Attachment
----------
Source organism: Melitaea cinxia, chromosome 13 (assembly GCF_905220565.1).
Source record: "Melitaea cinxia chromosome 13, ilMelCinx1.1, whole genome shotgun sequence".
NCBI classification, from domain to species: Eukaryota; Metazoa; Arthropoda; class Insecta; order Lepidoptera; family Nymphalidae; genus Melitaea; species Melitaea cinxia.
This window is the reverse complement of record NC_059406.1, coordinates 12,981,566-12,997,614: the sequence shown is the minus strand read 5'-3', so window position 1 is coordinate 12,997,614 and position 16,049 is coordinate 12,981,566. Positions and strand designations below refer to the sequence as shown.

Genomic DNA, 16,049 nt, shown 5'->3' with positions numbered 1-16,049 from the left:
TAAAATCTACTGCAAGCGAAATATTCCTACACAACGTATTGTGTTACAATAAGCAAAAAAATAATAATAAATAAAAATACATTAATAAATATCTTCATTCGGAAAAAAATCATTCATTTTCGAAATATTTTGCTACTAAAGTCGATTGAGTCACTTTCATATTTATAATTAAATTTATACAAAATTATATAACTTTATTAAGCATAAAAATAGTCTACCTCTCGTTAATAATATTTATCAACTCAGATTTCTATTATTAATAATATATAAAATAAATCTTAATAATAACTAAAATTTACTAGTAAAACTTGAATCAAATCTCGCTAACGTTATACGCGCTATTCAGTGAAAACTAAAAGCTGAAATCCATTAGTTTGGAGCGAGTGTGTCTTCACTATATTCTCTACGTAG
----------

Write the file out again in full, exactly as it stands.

Source organism: Melitaea cinxia, chromosome 13 (assembly GCF_905220565.1).
Source record: "Melitaea cinxia chromosome 13, ilMelCinx1.1, whole genome shotgun sequence".
NCBI classification, from domain to species: Eukaryota; Metazoa; Arthropoda; class Insecta; order Lepidoptera; family Nymphalidae; genus Melitaea; species Melitaea cinxia.
This window is the reverse complement of record NC_059406.1, coordinates 12,981,566-12,997,614: the sequence shown is the minus strand read 5'-3', so window position 1 is coordinate 12,997,614 and position 16,049 is coordinate 12,981,566. Positions and strand designations below refer to the sequence as shown.

Genomic DNA, 16,049 nt, shown 5'->3' with positions numbered 1-16,049 from the left:
TAAAATCTACTGCAAGCGAAATATTCCTACACAACGTATTGTGTTACAATAAGCAAAAAAATAATAATAAATAAAAATACATTAATAAATATCTTCATTCGGAAAAAAATCATTCATTTTCGAAATATTTTGCTACTAAAGTCGATTGAGTCACTTTCATATTTATAATTAAATTTATACAAAATTATATAACTTTATTAAGCATAAAAATAGTCTACCTCTCGTTAATAATATTTATCAACTCAGATTTCTATTATTAATAATATATAAAATAAATCTTAATAATAACTAAAATTTACTAGTAAAACTTGAATCAAATCTCGCTAACGTTATACGCGCTATTCAGTGAAAACTAAAAGCTGAAATCCATTAGTTTGGAGCGAGTGTGTCTTCACTATATTCTCTACGTAG